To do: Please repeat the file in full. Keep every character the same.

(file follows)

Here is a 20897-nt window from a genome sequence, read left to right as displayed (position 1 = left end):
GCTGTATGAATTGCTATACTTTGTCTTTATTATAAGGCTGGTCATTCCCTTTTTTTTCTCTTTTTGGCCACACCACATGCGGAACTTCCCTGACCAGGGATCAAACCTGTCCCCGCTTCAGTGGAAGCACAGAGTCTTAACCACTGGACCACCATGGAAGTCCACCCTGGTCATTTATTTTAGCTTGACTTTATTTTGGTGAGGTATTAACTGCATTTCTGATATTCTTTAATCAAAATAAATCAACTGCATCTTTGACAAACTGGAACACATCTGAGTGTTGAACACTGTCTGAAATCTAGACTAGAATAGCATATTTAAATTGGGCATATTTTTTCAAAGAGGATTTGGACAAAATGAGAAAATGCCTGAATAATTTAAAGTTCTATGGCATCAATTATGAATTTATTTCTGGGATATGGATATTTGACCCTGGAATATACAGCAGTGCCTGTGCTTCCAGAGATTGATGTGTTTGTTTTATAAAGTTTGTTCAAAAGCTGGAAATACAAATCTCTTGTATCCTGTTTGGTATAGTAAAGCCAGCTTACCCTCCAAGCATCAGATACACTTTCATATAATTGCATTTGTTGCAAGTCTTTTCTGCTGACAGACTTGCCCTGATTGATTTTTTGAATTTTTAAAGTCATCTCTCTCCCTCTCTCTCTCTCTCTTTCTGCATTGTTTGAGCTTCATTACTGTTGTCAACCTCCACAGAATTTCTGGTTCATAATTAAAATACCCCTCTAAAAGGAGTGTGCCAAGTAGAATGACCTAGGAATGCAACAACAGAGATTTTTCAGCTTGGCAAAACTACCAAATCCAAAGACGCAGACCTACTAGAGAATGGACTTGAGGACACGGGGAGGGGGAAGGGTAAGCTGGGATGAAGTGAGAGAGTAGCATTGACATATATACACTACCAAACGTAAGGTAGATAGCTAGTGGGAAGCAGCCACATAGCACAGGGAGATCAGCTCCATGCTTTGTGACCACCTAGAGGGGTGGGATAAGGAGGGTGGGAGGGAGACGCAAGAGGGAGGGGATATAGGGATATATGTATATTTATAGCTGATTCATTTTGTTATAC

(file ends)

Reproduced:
Here is a 20897-nt window from a genome sequence, read left to right as displayed (position 1 = left end):
GCTGTATGAATTGCTATACTTTGTCTTTATTATAAGGCTGGTCATTCCCTTTTTTTTCTCTTTTTGGCCACACCACATGCGGAACTTCCCTGACCAGGGATCAAACCTGTCCCCGCTTCAGTGGAAGCACAGAGTCTTAACCACTGGACCACCATGGAAGTCCACCCTGGTCATTTATTTTAGCTTGACTTTATTTTGGTGAGGTATTAACTGCATTTCTGATATTCTTTAATCAAAATAAATCAACTGCATCTTTGACAAACTGGAACACATCTGAGTGTTGAACACTGTCTGAAATCTAGACTAGAATAGCATATTTAAATTGGGCATATTTTTTCAAAGAGGATTTGGACAAAATGAGAAAATGCCTGAATAATTTAAAGTTCTATGGCATCAATTATGAATTTATTTCTGGGATATGGATATTTGACCCTGGAATATACAGCAGTGCCTGTGCTTCCAGAGATTGATGTGTTTGTTTTATAAAGTTTGTTCAAAAGCTGGAAATACAAATCTCTTGTATCCTGTTTGGTATAGTAAAGCCAGCTTACCCTCCAAGCATCAGATACACTTTCATATAATTGCATTTGTTGCAAGTCTTTTCTGCTGACAGACTTGCCCTGATTGATTTTTTGAATTTTTAAAGTCATCTCTCTCCCTCTCTCTCTCTCTCTTTCTGCATTGTTTGAGCTTCATTACTGTTGTCAACCTCCACAGAATTTCTGGTTCATAATTAAAATACCCCTCTAAAAGGAGTGTGCCAAGTAGAATGACCTAGGAATGCAACAACAGAGATTTTTCAGCTTGGCAAAACTACCAAATCCAAAGACGCAGACCTACTAGAGAATGGACTTGAGGACACGGGGAGGGGGAAGGGTAAGCTGGGATGAAGTGAGAGAGTAGCATTGACATATATACACTACCAAACGTAAGGTAGATAGCTAGTGGGAAGCAGCCACATAGCACAGGGAGATCAGCTCCATGCTTTGTGACCACCTAGAGGGGTGGGATAAGGAGGGTGGGAGGGAGACGCAAGAGGGAGGGGATATAGGGATATATGTATATTTATAGCTGATTCATTTTGTTATAC